Apple Yosemite: First Thoughts

I just upgraded my early 2011 MacBook Pro to OSX Yosamite. That too without taking a back up. It took less than 2 hours to do the complete upgrade – downloading 5+ GB OS and completing the installation. The UI looks a lot flat – like Apple did with iOS 7.0. I can’t say if I fell in love the new look and feel. It feels a little bit faster than the previous Maverick version.

YosemiteIf I owned an iPhone, as the story goes, Yosemite would’ve been more useful for me. I can’t see what went beneath the hood, the look and feel update looks marginal. As I play around more with the features, I might discover some usability improvements. Or maybe not.

Highlighting for Evernote is here!

I don’t know about you, but if there was a single feature that I always wanted in Evernote, it was text highlighting. I use Evernote for quite a lot of offline reading blogs and other articles. I wished if I could grab a virtual highlighter to mark what is important and worth remembering. This was the single most feature request, users were fighting for, if you happened to be around Evernote blog. Finally it is here. At least I have it in my Mac version.


Click on the pen icon and start marking your stuff.

Thanks Evernote! You guys rock!

Two da Vincian Methods for the Rest of Us

If there was one polymath who would trump all the others by leaps and bounds, that would be Leonardo da Vinci. He has an almost mythical stature among thinkers, philosophers and artists. His brilliance spanned arts, science, engineering and literature.

If you look around at aisles of Barnes and Noble, you would find dozens of books dedicated to help us think creatively. Many of them revere da Vinci as an ideal model that every aspiring creative could adopt ideas from. Among them, “How to think like Leonardo da Vinci” (Michael J. Gelb) is of course a notable one. I too found this book helpful, though the title was misleading. Thinking like da Vinci requires his brilliance that spanned many, many disciplines. That is a tall order to ask for. At least from the vast majority of people.

Two da Vincian Methods for the Rest of Us

1. Collect

While creative excellence is not something we all are born equally with, there are methods and procedures, which we can adopt from the life of da Vinci, that will increase our odds of hitting the creativity jackpot. One such method is following da Vinci’s note-taking methodology, which is simple, yet crude and unorganized. All we have to do is to create a system to capture all our thoughts and ideas and drop them all in one single area. What tool do we use doesn’t really count. The choice of whether it is electronic, physical or something in between doesn’t really matter as much as the act of capturing consistently. The power and potential lie in the process of bringing in disparate and discrete information from different time spans into one breeding ground. News clippings, doodles, jottings, sound clips – whatever. If we are clipping from a web site, getting a small clipping is far more useful than taking the entire web page itself. It will be immensely helpful if we annotate every clip that we bring into this breeding ground. The world that we inhabit doesn’t have scarcity of information. What is in short supply, though, is the intelligent deciphering of the vast ocean of information. Making sense of information and bringing in our own perspective into it are what make us even more creative. When you are capturing ideas, resist every urge to organize them. Ditch the folders – totally. Be happy capturing.

2. Review

What I just described above is only the first step, which is note-taking. The other essential piece of the puzzle is to review them frequently. New thoughts and ideas will occasionally sprout. Capture them as well. If anything sounds valuable, pick it up and expand. Sometimes old ideas serendipitously will join forces with new ideas. Eventually, our mind will get trained to tune in for the footsteps of such epiphanies. In the whole process, just remind ourselves once in a while that this is more of journey than a destination. Enjoy it and make it a life long habit.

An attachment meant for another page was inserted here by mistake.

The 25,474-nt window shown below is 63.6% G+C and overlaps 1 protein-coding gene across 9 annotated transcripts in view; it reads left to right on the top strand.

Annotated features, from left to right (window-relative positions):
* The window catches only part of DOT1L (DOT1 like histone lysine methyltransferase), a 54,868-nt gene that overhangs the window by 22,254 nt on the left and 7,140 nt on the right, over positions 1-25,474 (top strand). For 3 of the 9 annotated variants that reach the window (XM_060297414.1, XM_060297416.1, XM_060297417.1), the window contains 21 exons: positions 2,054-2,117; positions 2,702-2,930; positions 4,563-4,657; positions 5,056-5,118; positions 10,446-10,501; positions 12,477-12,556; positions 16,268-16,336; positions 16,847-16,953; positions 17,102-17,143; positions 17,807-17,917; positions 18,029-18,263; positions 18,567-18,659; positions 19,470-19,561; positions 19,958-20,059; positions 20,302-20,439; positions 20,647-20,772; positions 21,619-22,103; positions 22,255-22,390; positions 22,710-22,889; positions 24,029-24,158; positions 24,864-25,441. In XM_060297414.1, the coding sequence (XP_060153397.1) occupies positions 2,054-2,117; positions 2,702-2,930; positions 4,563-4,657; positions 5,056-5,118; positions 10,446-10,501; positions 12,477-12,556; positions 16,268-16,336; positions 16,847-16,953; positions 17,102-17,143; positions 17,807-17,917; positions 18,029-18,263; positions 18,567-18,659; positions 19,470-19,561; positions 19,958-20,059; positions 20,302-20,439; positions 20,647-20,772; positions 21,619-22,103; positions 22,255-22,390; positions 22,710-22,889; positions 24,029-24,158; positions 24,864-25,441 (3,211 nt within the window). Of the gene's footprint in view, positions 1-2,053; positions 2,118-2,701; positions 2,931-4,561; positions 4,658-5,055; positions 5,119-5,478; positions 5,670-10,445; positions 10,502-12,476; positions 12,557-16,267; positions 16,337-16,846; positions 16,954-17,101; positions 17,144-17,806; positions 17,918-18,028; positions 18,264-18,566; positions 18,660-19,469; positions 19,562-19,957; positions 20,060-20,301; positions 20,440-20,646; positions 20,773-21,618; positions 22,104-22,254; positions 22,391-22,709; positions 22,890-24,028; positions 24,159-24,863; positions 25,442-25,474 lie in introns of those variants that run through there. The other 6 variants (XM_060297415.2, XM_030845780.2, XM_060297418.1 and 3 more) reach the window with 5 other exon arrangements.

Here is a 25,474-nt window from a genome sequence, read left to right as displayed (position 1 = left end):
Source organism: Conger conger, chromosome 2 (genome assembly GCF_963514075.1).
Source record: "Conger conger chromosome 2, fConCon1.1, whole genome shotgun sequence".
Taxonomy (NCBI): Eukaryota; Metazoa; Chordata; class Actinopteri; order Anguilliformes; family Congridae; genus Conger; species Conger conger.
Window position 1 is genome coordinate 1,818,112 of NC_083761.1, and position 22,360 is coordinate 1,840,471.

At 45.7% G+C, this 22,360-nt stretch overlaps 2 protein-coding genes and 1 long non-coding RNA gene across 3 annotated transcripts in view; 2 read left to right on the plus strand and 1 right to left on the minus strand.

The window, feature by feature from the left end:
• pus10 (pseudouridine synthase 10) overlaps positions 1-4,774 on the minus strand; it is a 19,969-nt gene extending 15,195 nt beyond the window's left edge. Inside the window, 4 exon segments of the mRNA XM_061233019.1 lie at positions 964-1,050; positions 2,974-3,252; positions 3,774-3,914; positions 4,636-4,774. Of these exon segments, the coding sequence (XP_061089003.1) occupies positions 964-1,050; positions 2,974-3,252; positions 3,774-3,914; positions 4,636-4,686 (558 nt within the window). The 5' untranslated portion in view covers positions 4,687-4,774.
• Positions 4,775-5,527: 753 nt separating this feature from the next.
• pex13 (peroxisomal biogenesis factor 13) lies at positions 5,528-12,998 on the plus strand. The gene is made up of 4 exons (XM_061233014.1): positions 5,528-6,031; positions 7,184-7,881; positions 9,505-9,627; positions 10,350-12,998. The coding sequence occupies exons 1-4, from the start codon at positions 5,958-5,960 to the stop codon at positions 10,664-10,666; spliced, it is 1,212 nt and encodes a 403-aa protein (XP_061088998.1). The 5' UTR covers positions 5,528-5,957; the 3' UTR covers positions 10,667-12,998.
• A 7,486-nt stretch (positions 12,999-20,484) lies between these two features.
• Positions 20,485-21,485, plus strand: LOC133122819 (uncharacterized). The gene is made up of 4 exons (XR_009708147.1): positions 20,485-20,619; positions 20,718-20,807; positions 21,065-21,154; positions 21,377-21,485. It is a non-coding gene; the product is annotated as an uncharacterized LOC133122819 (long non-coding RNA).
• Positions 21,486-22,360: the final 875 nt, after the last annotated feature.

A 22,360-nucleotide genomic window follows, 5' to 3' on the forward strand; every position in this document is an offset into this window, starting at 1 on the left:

New ideas are created when we think about what is possible beyond the edges of current possibilities. Steven Johnson, in his famous book, “Where Good Ideas Come From“, explains this concept as “Adjacent Possible“. It seems that we will find our creative grounds in finding our “adjacent possibles”.

Here is a valuable lesson, which I learned from Seth Godin‘s “Linchpin“. From our school age, we have been always told to “think out of the box”. I think that is an unproductive cliche. Outside of the boxes are arid and empty. Creativity, innovation and potentiality exist along the edges.

How to Add an Archive Index Page in WordPress?

Did you ever wonder how to add an archive page that shows the posts categorized with the post date? When I tried to set this up, it was not easy for me. Partly because I didn’t quite understand WordPress configurations and template structures. I admit that I am still learning. I thought this short HOW-TO will help some of you, who are beginning to set up a blog.  Stay with me for 5 minutes and I can explain how I did it, hopefully it will help you as well. Once you set the page, it will look like this:



  1. Install wordpress in your hosting account. If you already have a blog up, (obviously) skip this step.
  2. Install a plugin named WP_EasyArchives from It may be available from your wordpress dashboard as well. Click on Plugin –> Add New and search for this name.
  3. Once you install and activate, you are ready to go. Almost.
  4. Login to hosting account and open Web File Manager that the hosting provider provider. Navigate to wp-content/themes/twentyeleven folder and create a new file named wp-easy-arch.php. It can be named something else, it doesn’t matter. Edit this file and add the content, under code. The template name you specified on the top will the name of the template available. The key to this plugin is <?php wp_easyarchives(); ?>. Rest of the PHP code is only to standardize your page according to your theme.
  5. Create a new page by Clicking Pages –> Add New. In the page editor, select the drop down Template under Page Attribute and select MyArchives. Once you publish this page, it will be available for you. There are some configuration details, which are self explanatory. All you have to do is to click Settings –> WP-EasyArchives. You can choose if you want Collapsed or Expanded views. If you don’t like the Page archives (I didn’t want to show that), you can uncheck the checkbox Show page items.


Code (Click here to download)












The Earth Hour, its meaning, and the lack thereof

Yesterday, my family joined the millions of others celebrating The Earth Hour. When the lights came back, it left us with a great reminder of the undone task of carbon cleanup that we all walk away with. On the other hand, like the Labor Day, on which we think mostly of Labor day sales and vacations, this too becomes routine. It helps us feel that we achieved something to save our planet and could go on with our lives as it was yesterday, everyday. Celebrating the Earth Hour gives us an opportunity to clear our conscience and clean up our guilt, the guilt of messing up our beautiful planet. If the Earth Hour gets really popular, they might even start offering Earth Day sales at the malls.